participated in this massacre. And that every effort to have these
medals rescinded has failed. On December 19, 2009 congress
passed house resolution 3326 This is the 2010 department of
appropriations act. A bill laying out the appropriations
for the DOD of 2010 67 page bill. Page 45 subsection 8113 is titled
apology to native peoples of the United States. What follows is the 7 bullet
point apology it mentions no specific tribe,
no specifc treaty and no specific injustice. It basically says you had some
nice land, our citizens didn’t take it very politely, let’s just
call it all of our land and steward it together and the ends with a disclaimer that
says nothing in here is legally binding. To date this apology has not been
announced, read or publicized by the White House or by Congress. We don’t teach a history of America,
we teach a mythology. The mythology of America is that we
are a nation that was discovered we value equality, expansion,
exceptionalism and we have liberty and justice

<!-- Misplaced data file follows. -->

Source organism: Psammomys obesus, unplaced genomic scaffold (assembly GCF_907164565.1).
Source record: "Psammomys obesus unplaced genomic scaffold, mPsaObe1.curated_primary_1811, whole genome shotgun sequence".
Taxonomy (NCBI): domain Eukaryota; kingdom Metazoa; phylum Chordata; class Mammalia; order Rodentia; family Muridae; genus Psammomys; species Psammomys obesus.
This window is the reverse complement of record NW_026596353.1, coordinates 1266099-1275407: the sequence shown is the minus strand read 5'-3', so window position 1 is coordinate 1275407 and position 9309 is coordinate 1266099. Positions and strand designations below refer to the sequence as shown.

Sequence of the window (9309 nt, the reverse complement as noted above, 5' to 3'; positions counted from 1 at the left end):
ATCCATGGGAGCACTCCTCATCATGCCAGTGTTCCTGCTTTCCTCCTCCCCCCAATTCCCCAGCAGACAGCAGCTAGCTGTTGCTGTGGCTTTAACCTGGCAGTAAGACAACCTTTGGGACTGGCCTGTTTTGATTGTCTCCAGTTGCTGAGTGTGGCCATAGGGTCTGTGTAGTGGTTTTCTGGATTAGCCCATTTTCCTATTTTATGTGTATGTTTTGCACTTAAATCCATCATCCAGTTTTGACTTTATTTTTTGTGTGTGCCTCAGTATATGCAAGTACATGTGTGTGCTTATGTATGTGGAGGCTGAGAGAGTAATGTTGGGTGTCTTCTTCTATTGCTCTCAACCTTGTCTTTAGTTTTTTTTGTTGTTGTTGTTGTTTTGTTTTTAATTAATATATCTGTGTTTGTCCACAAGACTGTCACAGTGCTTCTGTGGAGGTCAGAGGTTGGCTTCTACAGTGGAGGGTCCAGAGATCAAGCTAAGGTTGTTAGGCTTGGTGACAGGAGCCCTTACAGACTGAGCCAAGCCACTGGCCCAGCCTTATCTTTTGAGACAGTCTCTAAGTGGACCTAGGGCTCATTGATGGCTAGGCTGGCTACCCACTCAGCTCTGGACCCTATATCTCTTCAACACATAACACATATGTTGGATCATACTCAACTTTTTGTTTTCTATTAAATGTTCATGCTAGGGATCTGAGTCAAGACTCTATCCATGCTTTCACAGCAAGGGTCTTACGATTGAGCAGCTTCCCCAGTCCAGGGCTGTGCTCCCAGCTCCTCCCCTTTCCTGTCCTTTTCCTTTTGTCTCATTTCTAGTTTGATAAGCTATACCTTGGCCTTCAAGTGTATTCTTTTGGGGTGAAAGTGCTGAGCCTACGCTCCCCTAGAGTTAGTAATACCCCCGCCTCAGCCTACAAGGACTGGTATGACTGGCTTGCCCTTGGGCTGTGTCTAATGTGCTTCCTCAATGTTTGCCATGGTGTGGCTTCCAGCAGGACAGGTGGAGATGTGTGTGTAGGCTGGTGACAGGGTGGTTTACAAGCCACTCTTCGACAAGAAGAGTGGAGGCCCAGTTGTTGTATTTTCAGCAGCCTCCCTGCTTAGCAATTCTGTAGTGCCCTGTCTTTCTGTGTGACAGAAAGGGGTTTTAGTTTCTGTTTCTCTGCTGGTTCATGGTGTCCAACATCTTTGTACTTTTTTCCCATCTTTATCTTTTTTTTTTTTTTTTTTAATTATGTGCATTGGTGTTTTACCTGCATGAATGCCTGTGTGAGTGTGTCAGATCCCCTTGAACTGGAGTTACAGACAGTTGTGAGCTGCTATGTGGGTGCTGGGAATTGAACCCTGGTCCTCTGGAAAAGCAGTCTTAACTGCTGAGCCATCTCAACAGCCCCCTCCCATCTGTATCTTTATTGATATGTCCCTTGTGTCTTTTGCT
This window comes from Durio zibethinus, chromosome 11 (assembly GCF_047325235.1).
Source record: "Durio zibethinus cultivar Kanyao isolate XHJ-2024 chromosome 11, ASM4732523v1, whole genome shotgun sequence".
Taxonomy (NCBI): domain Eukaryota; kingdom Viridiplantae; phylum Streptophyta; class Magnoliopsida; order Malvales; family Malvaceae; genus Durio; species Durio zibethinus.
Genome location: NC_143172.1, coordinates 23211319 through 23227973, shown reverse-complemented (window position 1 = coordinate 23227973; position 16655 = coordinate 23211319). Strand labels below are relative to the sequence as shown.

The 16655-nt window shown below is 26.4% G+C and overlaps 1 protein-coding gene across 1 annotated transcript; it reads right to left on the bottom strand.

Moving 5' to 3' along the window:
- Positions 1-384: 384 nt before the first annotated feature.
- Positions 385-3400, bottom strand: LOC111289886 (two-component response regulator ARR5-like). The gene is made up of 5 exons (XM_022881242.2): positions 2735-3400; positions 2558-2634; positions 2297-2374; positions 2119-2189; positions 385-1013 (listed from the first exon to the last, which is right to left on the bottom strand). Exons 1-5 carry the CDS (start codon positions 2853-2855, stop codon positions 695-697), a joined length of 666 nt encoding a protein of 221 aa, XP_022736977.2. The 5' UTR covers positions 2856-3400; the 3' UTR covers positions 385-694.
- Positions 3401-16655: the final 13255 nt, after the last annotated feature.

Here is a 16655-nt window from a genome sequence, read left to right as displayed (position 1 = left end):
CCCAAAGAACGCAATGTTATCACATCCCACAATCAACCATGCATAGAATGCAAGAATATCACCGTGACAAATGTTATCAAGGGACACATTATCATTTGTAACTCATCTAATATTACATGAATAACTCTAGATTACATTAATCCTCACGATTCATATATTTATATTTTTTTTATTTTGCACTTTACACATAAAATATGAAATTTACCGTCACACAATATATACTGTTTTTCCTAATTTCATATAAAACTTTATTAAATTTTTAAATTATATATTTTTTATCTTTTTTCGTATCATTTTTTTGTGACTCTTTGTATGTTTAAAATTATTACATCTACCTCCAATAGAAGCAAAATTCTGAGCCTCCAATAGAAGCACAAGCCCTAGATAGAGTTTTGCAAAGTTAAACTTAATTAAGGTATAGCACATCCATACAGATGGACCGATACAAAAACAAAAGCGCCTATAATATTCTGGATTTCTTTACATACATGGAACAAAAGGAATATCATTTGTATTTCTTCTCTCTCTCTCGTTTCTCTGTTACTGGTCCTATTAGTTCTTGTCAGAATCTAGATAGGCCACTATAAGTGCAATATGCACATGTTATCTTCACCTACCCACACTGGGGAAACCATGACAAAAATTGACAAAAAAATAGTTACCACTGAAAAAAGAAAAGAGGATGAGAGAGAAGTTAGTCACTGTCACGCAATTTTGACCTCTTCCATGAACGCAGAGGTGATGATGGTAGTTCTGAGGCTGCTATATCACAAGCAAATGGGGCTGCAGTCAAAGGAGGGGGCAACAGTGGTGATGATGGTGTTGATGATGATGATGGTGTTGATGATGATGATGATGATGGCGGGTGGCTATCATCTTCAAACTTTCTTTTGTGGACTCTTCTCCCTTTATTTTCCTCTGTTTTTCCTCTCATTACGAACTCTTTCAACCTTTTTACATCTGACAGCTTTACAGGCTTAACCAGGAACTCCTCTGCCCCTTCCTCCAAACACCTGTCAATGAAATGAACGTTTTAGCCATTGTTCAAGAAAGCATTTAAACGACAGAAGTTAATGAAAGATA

for all. That is the mythology of the
United States of America. And that mythology runs very
very deep. Who here has been to the Lincoln
Memorial? Keep your hands up Who here has been to the museum at
the base of the Lincoln Memorial? The base of Lincoln Memorial on
the left hand side as you walk up to the memorial, there’s a small
museum the size of a small classroom. In this museum, on each wall are
plaques about the size of a door with different writings and thoughts
and ideas of President Lincoln and his legacy. On one of these walls, on the left
hand side, south side of the room There is this quote It says, I would save the union,
my paramount object struggle is to save the union is not to
save or destroy slavery. If I could save the union without
freeing any slave, I would do it. And if I could do it by freeing all